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High Probability and Defensive Investing

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by Paul Kindzia in Personal Finance
August 21, 2020

Charlie Munger always quipped, “All I want to know is where I’m going to die, so I’ll never go there…”

Munger is the right-hand man of Warren Buffett.  Whereas Buffett is much more famous and covered by the media for his enormous wealth along with his down-to-earth demeanor, Munger is known for his funny, quirky, life-wisdom pearls that he shares with his loyal followers.  The 95-ish year-old-billionaire is continuously willing to share his thinking process, which uses a lattice of mental models that could be applied not only to investing but also to managing a successful and happy life.

It is Munger, who is worth $1.7 billion, who rattles off investing wisdom nuggets that seek to simplify the investing process while navigating life.  Munger teaches investors to invert situations and look at things from the opposite perspective.  Rather than seeking brilliant and complex moves in complicated markets, Munger seeks to make fewer dumb mistakes than other people and then strives to fix his errors as quickly as possible.

Munger’s approach is much like Einstein’s.  Both have the desire to eliminate the superficial details that do not matter and get down to the essential things that matter the most.

Munger pays just as much attention to defense as he does offense.  When Buffett and Munger speak of their lifelong success in the financial markets, they gravitate back to two rules of investing;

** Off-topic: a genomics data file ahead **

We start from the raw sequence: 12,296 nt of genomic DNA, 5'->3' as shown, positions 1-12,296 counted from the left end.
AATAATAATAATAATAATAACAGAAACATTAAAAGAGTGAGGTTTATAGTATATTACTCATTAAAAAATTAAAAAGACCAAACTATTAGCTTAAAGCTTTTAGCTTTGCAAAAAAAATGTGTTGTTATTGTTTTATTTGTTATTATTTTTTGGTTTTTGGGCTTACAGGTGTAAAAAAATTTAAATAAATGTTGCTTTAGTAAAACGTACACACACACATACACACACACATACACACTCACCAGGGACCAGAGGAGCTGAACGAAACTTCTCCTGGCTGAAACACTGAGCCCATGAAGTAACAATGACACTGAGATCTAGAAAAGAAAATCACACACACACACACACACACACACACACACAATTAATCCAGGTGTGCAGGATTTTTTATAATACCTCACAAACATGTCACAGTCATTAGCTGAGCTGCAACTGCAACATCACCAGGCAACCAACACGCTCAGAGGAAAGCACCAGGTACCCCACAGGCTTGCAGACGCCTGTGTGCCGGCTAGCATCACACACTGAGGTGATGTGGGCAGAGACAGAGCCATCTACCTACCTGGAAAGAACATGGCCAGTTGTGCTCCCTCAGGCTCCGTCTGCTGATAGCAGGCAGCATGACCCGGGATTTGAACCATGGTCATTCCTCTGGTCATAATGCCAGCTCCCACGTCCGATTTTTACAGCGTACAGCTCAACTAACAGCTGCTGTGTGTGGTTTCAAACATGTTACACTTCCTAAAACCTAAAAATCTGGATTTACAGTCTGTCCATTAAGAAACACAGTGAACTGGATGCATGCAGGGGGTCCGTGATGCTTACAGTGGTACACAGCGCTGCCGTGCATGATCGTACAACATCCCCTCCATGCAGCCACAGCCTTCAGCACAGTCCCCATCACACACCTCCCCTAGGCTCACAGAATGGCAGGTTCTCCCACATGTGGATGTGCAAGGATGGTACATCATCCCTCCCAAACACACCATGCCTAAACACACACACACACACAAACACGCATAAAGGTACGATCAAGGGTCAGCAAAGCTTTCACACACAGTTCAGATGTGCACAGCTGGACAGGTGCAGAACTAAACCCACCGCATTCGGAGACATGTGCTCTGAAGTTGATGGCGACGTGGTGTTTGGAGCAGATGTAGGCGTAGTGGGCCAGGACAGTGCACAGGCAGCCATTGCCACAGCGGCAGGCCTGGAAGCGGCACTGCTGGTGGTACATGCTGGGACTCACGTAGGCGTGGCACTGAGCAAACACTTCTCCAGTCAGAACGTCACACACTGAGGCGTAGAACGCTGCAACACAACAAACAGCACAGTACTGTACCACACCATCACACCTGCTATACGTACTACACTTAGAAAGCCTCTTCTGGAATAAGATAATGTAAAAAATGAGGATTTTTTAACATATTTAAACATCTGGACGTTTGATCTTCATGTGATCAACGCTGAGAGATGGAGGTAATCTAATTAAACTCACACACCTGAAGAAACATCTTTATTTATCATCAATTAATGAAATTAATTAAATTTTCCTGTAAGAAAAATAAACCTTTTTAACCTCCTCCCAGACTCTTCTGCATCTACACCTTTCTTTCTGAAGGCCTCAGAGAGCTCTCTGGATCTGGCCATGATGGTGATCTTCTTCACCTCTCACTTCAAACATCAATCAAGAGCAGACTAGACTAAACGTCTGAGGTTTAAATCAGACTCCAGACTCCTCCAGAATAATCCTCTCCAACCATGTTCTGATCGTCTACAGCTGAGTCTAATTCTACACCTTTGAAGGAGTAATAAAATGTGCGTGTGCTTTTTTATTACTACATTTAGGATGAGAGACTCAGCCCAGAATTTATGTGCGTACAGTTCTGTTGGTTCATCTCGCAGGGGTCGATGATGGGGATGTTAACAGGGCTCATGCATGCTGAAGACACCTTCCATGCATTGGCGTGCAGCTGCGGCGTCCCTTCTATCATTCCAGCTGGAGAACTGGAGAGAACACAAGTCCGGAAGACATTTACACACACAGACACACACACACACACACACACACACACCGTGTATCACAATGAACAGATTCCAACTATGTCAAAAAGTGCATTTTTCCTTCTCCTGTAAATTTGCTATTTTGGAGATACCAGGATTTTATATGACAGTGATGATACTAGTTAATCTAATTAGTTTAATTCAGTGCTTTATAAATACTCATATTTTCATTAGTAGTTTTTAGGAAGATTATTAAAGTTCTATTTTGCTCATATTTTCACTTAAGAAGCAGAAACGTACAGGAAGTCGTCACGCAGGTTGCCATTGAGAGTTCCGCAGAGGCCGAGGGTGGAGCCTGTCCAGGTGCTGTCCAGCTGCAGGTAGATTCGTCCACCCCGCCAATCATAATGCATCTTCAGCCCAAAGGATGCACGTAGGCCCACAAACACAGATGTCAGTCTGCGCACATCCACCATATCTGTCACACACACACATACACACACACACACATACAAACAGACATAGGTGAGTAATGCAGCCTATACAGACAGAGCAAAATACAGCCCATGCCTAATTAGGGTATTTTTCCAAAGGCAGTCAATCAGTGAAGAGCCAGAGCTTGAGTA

Rule #1 – Do not lose your capital

Rule #2 – Do not break Rule #1

When most people approach the financial markets, they approach it from a perspective of “all offense, all the time.” Ordinary people typically do not use the mindset of probability analysis for decision making, whether for investing or other purposes.  Ordinary investors tend to only think of the upside potential while ignoring what the downside risks are, what could go wrong, or how things can turn against them.

To be successful in investing over the long-run, you have to avoid the significant losses that typically wipe out most investors every decade or so when bubbles burst, cycles end, and all risk management is thrown right out the window.  Further, you want to avoid situations where you could get into personal liquidity squeezes.  Liquidity squeezes occur when you have personal debts that must be paid while personal revenues get interrupted at the most inconvenient times.

You can become a better investor if you can visualize an investment matrix when allocating your hard-earned savings.  Utilizing such a thought process forces oneself to think in terms of probabilities, the possible upsides, but also the potential downsides.  Only then could you make genuinely rational decisions void of emotional excitement rooted in greed or wishful thinking.